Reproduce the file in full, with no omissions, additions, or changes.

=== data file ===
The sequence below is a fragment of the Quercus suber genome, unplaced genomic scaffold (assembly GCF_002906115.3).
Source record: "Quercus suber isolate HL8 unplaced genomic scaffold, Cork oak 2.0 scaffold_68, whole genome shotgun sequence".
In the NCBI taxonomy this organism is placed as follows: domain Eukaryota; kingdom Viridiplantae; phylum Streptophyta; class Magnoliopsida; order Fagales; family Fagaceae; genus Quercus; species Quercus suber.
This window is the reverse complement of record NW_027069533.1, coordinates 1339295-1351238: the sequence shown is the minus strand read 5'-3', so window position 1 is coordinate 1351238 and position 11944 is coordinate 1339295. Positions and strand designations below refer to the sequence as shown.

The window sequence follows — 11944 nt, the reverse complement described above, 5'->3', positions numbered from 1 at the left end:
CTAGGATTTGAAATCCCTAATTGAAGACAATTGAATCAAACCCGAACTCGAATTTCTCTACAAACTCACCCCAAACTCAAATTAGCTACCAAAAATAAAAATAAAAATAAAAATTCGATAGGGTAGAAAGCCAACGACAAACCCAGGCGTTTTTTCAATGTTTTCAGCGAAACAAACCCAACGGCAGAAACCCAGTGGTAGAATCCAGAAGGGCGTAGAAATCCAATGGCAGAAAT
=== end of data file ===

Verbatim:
The sequence below is a fragment of the Quercus suber genome, unplaced genomic scaffold (assembly GCF_002906115.3).
Source record: "Quercus suber isolate HL8 unplaced genomic scaffold, Cork oak 2.0 scaffold_68, whole genome shotgun sequence".
In the NCBI taxonomy this organism is placed as follows: domain Eukaryota; kingdom Viridiplantae; phylum Streptophyta; class Magnoliopsida; order Fagales; family Fagaceae; genus Quercus; species Quercus suber.
This window is the reverse complement of record NW_027069533.1, coordinates 1339295-1351238: the sequence shown is the minus strand read 5'-3', so window position 1 is coordinate 1351238 and position 11944 is coordinate 1339295. Positions and strand designations below refer to the sequence as shown.

The window sequence follows — 11944 nt, the reverse complement described above, 5'->3', positions numbered from 1 at the left end:
CTAGGATTTGAAATCCCTAATTGAAGACAATTGAATCAAACCCGAACTCGAATTTCTCTACAAACTCACCCCAAACTCAAATTAGCTACCAAAAATAAAAATAAAAATAAAAATTCGATAGGGTAGAAAGCCAACGACAAACCCAGGCGTTTTTTCAATGTTTTCAGCGAAACAAACCCAACGGCAGAAACCCAGTGGTAGAATCCAGAAGGGCGTAGAAATCCAATGGCAGAAAT